U.S. stocks reversed a five-day down streak to start the week higher on Monday with a rally in Tech stocks outweighing losses in Boeing Co after a second crash involving the company’s 737 Max 8 airliner. The Dow Jones Industrial Average rose 200.64 points, or 0.8%, to 25,650.88 with the S&P 500 gaining 40.23 points, or 1.5%, to 2,783.30. The Nasdaq Composite Index climbed 149.92 points, or 2%, to 7,558.06 to mark its best single-day gain since 30th January.
European markets also ended the session higher, helped by gains in the financial sector and with investors also awaiting the UK Parliament’s vote on Prime Minster Theresa May’s much debated EU Withdrawal Agreement. The Stoxx Europe 600 gained 0.8% to 373.47 with the German DAX adding 0.8% to 11,543.48. The U.K.’s FTSE 100 meanwhile, advanced 0.4% to close at 7,130.62.
Maltese markets also started the week in positive territory with the MSE Equity Total Return Index closing 1.697% higher at 9,320.818 points. The biggest gains were seen by Mapfre Middlesea Plc with shares closing up 10% at €2.20. International Hotel Investments Plc followed behind with shares closing up 5.41% at €0.78. Simonds Farsons Cisk Plc jumped 2.94% to €8.75 on the back of a single trade of just eight shares.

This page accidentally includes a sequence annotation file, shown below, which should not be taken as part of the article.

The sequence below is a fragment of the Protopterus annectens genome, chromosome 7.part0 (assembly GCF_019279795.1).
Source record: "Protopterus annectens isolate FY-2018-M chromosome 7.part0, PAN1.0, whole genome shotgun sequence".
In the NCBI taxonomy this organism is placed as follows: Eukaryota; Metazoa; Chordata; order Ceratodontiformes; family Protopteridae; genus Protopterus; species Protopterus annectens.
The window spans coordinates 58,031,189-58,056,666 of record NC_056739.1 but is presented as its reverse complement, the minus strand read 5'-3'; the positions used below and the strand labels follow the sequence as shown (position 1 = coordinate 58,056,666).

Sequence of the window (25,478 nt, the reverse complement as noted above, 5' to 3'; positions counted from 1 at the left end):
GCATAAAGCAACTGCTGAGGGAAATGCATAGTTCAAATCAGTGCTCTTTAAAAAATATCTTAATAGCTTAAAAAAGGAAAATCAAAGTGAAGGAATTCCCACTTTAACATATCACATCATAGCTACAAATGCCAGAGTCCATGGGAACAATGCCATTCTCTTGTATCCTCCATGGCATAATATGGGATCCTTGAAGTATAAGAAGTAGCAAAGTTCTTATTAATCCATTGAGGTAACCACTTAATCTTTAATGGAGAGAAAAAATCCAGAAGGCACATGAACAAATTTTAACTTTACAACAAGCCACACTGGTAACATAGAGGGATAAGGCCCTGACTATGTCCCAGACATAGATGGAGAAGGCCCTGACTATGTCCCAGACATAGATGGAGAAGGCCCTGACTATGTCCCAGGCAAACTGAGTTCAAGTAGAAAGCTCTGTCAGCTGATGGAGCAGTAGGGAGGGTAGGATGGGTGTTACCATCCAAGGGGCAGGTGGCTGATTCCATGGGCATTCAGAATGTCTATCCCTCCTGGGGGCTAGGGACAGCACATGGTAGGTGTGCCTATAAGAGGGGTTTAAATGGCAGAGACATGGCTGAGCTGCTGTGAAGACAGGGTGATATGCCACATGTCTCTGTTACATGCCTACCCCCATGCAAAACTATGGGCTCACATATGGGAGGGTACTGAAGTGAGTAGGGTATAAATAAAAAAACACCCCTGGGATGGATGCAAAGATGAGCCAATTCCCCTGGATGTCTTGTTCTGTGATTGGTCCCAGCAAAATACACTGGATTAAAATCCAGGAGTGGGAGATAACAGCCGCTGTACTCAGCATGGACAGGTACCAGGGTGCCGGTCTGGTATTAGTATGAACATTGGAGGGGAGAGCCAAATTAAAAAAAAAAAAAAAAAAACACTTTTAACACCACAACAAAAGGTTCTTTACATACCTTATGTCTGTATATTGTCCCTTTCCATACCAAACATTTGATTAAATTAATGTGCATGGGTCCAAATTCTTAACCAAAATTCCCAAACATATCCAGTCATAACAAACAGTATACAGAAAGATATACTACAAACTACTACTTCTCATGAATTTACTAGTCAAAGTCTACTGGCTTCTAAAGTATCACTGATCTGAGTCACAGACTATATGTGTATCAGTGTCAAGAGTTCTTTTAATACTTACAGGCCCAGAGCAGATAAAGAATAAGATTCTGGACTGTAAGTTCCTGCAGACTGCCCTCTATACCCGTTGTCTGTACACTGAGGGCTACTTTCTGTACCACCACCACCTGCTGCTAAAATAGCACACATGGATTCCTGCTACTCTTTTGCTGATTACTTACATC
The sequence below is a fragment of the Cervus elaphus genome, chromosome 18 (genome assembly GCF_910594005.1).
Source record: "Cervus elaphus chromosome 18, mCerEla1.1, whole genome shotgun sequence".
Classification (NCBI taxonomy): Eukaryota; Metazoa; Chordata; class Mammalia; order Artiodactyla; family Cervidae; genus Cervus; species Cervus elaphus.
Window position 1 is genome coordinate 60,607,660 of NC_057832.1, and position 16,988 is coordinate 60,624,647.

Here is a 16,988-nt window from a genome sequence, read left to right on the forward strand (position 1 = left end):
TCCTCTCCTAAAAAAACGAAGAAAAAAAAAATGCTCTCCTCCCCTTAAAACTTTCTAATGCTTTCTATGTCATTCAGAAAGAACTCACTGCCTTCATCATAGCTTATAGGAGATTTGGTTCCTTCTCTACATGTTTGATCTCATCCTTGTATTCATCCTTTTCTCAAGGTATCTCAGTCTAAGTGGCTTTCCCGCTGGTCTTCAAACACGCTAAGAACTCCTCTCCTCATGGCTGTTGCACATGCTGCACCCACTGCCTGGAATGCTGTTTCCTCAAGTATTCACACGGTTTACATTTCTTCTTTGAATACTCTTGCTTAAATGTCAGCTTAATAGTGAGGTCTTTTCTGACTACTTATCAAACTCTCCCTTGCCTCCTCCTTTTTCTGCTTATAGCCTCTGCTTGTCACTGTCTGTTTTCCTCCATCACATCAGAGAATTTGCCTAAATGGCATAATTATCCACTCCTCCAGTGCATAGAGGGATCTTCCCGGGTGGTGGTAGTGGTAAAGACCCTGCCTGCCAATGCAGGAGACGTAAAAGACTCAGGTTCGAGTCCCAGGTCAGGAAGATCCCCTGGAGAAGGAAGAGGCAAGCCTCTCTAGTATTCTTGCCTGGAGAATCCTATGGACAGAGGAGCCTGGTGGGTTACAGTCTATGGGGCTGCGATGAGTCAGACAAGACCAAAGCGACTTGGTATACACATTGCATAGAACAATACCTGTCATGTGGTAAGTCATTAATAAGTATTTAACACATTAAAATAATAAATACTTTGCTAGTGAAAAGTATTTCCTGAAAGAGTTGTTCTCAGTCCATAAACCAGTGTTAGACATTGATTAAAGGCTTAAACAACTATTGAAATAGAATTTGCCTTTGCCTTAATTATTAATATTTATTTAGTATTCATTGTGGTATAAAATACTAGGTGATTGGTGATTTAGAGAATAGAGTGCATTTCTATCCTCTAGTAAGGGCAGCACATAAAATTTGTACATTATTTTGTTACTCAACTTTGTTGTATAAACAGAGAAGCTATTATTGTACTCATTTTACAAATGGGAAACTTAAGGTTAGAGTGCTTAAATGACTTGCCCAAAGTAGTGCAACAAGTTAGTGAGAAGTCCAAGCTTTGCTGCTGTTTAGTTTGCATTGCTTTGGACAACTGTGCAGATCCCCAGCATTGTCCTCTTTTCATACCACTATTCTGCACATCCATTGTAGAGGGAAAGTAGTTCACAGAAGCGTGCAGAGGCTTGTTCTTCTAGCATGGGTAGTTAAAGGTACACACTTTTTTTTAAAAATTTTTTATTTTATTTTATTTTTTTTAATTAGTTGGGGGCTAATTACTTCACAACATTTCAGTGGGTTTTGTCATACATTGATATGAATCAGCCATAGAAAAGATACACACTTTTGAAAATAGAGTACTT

T-Mobile – Sprint merger
The chief executives of T-Mobile US Inc and Sprint Corp, which are seeking to merge, head back to the White House on Tuesday to defend their planned $26 billion deal which had been contemplated several years ago, but officials in President Barack Obama’s administration urged the companies to drop the idea, which they did. To win support for the deal, T-Mobile previously said it would not increase prices for three years. Sprint said it hopes to complete the regulatory approval process by the end of June.
The agreement to combine the 3rd and 4th largest U.S. wireless carriers, struck in April, was approved by both companies’ shareholders in October and has received national security clearance, but needs approval from the Justice Department and the Federal Communications Commission. To defend the proposed transaction, T-Mobile Chief Executive John Legere pointed to the company’s history of aggressive pricing, said it would need 11,000 new employees by 2024 and pledged to building the next generation of wireless, called 5G, without equipment from Huawei Technologies Co Ltd or ZTE Corp, two Chinese telecommunications firms distrusted by U.S. national security experts.